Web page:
overloading

This is a discussion on overloading within the C++ Programming forums, part of the General Programming Boards category; What is meant by overloading? Object a = new Object(); Object b = a; Is this an overloading?...

  1. #1
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    Question overloading

    What is meant by overloading?

    Object a = new Object();
    Object b = a;

    Is this an overloading?

  2. #2
    ¡Amo fútbol!
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    S/He could be referring to an overloading of the equals operator. However, this is automatically done for you by the compiler if you don't overload it yourself.

  3. #3
    Just a Member ammar's Avatar
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    There is function overloadin, operator overloading, which one do you mean?

  4. #4
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    operators are shorthand versions for functions, so basically overloading functions and overloading operators amounts to the same thing.

    You overload functions/operators when you want to use the same function with different parameters. perhaps the easiest way is to pretend you are creating a function called add(). To add two ints together you declare this:

    int add(int, int);

    to add a double to an int you do this:

    int add(int, double);

    to add an int to a double you do this:

    int add(double, int);

    to add two doubles you do this:

    int add(double, double);

    Now you need to write the definitions for each function, but, the point is you now have 4 functions all with the name add() and depending on what parameters are passed to add() in your code the compiler will pick out which of the versions of add() is the appropriate one to use. The function add() is said to be overloaded. add() is a sorry excuse for a function, but it get's the point across.

    To become more relevant, lets say you have developed a class to handle fractions and you wish to be able to use the + operator to add two of them together. The compiler knows how to use the + operator when using int, double, or float, but it doesn't know what to do to add two fractions, so you have to tell it what to do by overloading the + operator.

    Another good example would be overloading the constructor of a class, etc. It is a powerful technique once you figure it out.

  5. #5
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    This looks pretty much like another term overriding. how do i distinguish them?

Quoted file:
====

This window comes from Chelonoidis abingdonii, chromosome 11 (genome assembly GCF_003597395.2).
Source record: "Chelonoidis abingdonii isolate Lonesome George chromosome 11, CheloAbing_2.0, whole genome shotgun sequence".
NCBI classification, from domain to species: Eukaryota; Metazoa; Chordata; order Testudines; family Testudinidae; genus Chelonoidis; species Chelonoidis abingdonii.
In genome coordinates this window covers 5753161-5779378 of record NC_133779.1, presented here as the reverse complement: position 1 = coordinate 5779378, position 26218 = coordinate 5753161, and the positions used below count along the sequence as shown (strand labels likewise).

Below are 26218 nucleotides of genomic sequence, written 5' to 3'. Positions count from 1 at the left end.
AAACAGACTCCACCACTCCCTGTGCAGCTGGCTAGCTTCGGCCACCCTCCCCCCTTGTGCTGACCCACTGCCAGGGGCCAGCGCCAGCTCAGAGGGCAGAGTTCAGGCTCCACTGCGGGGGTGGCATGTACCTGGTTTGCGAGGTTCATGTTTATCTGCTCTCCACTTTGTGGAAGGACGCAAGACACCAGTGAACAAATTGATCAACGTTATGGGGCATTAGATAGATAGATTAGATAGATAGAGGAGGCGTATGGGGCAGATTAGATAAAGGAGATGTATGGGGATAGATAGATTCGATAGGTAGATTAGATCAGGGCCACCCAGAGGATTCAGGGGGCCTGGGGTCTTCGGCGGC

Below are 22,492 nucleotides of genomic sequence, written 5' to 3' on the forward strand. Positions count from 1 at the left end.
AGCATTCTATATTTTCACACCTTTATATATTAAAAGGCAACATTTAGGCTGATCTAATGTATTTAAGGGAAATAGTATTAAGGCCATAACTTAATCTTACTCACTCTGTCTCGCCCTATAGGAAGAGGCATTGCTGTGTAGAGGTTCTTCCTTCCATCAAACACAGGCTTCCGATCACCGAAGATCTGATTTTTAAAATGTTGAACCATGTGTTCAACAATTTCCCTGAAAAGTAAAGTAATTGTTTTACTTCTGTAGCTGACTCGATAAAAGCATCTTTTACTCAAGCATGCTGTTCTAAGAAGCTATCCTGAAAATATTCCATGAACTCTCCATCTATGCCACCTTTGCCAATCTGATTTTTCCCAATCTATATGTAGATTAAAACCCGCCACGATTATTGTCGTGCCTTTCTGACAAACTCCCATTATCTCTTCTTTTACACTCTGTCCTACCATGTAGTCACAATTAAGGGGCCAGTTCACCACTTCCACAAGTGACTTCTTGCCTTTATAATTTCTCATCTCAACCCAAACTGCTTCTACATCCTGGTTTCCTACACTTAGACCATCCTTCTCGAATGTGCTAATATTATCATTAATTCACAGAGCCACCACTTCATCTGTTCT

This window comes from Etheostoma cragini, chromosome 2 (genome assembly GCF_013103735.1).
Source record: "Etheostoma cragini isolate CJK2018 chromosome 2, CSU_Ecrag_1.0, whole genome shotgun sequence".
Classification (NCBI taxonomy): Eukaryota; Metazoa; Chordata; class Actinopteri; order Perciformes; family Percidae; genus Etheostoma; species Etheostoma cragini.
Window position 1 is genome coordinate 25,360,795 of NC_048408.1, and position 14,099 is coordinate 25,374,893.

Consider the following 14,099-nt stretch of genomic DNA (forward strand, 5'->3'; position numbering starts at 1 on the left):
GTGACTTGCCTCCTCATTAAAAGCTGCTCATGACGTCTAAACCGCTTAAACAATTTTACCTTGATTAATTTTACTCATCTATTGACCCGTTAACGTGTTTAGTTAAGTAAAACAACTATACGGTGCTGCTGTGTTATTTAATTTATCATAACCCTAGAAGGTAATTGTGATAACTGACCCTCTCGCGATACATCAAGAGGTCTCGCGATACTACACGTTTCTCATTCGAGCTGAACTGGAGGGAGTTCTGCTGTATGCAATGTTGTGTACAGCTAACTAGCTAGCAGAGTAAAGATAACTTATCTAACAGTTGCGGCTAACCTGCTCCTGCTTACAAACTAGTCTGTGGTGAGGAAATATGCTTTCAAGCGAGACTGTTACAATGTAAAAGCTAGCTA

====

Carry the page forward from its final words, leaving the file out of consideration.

6. #6
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    Overriding is replacing (masking) a function in a class hierarchy with one of the same signature. You can't overload a function appearing in a base class in it's derived class and have the base function called from an instance of the dervived class with the appropriate parameters (without casting).

    Overloading is either providing a different signature for a function or defining a function so that an operator may be used (i.e. not replacing an existing function). Unless the overloaded function prevents one being called with a different signature via standard conversions. In which case you could argue that it is being overridden.
    Joe

  7. #7
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    Understanding that the standard library incorporates specific operators to interact with specific "types", the term "overloading" refers to adding additional functionality to those operators.

    In particular, when you define a class, you've created a user-defined "type". Compilers don't recognize the interaction between user-defined "types" and built-in operators. Therefore, you might find it necessary to "overload" an operator, i.e. give it the same functionality with your new type as it would have with built-in types.

    "Overriding" a function, as JoeSixpack points out, "masks" the function in the parent (base) class when you define a function of the same name in a derived class. Since the compiler will look to the "child" before the "parent", the derived function will be executed, rather than the base's function, provided they have the same name.

    "Overriding" is no-brainer. "Overloading" requires that you know which operators "translate", and which do not.

    Pain in the backside as it may be, figure on "overloading" darned-near all operators with your user-defined members.

    -Skipper
    "When the only tool you own is a hammer, every problem begins to resemble a nail." Abraham Maslow

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